33

From this review, it can be seen that no one factor is necessarily controlling and that the purpose and character of the payment must be derived from the collocation of facts in each instance. Stock ownership, 'family flavor,' amount, limitation as to time, and a variety of other factors enter into the determination. But we are unable to find any hard and fast rule that stock ownership alone is sufficient to fasten the payments with the fictional label of 'constructive dividends.'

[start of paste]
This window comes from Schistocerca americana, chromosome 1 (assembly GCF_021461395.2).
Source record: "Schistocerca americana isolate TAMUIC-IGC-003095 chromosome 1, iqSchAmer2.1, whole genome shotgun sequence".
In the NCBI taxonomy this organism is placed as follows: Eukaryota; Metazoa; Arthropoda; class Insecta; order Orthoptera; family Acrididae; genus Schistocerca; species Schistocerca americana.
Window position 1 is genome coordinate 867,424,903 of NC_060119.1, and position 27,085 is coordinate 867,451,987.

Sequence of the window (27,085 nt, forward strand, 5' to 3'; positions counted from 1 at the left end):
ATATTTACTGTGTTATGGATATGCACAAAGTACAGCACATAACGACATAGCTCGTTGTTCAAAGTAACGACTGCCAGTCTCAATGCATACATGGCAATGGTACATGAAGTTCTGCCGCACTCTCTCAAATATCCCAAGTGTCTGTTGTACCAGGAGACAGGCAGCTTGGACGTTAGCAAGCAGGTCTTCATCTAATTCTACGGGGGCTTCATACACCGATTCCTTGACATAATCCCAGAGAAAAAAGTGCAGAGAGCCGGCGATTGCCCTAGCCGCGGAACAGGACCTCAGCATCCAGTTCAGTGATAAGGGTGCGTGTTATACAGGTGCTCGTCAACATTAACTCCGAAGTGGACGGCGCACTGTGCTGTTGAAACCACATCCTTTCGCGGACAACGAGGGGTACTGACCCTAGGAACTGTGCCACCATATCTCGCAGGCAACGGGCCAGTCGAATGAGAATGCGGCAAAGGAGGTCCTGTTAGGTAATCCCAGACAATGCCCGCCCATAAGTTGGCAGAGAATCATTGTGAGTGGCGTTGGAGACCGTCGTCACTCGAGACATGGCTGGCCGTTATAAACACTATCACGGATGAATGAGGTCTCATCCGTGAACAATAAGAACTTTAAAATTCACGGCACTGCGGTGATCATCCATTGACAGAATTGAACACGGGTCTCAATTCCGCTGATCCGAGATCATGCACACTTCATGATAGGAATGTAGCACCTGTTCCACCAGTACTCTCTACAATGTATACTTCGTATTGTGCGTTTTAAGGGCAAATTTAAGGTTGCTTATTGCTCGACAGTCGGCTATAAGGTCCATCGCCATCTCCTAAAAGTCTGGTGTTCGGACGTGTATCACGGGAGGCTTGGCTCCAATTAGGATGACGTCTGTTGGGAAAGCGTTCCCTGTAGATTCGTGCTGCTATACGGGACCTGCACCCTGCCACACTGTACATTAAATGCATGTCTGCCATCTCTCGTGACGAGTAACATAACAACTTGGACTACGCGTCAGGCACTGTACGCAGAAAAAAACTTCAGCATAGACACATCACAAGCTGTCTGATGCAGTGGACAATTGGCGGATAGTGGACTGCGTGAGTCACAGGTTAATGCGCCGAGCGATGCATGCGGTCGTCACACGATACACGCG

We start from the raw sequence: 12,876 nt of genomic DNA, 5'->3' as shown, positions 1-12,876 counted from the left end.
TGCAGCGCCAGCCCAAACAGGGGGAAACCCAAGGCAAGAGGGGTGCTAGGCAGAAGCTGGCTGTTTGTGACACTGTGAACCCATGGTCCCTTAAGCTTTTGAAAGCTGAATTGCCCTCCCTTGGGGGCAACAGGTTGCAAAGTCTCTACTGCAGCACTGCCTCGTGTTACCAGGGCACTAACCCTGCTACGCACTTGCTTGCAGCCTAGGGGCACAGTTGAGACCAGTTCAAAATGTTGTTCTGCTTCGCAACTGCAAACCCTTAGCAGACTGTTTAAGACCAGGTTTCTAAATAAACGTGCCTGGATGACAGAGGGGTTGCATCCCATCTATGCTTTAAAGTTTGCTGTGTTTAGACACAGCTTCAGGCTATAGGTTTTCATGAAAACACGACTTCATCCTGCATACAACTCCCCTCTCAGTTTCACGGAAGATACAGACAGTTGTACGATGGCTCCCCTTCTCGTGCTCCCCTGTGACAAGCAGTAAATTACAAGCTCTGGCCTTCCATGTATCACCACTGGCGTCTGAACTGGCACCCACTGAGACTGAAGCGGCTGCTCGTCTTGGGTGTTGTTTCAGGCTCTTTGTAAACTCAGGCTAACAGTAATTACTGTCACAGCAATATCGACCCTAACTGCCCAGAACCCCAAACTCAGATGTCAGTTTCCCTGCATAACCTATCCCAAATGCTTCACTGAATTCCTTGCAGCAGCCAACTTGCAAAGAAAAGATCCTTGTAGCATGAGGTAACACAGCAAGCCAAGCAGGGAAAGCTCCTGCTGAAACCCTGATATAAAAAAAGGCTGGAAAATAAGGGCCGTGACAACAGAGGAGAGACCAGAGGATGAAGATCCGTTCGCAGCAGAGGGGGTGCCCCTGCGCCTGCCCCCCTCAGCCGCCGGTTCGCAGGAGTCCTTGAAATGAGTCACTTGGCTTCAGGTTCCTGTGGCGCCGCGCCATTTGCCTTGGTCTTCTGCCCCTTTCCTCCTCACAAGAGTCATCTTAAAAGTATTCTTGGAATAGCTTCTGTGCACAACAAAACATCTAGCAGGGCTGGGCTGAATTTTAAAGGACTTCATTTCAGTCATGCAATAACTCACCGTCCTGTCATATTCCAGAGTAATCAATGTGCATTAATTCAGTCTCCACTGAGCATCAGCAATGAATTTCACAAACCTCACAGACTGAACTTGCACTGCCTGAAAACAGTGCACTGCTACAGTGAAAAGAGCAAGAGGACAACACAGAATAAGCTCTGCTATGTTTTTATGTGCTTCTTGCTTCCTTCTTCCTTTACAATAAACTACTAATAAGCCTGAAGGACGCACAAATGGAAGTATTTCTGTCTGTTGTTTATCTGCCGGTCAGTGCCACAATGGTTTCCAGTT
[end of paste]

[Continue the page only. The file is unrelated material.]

34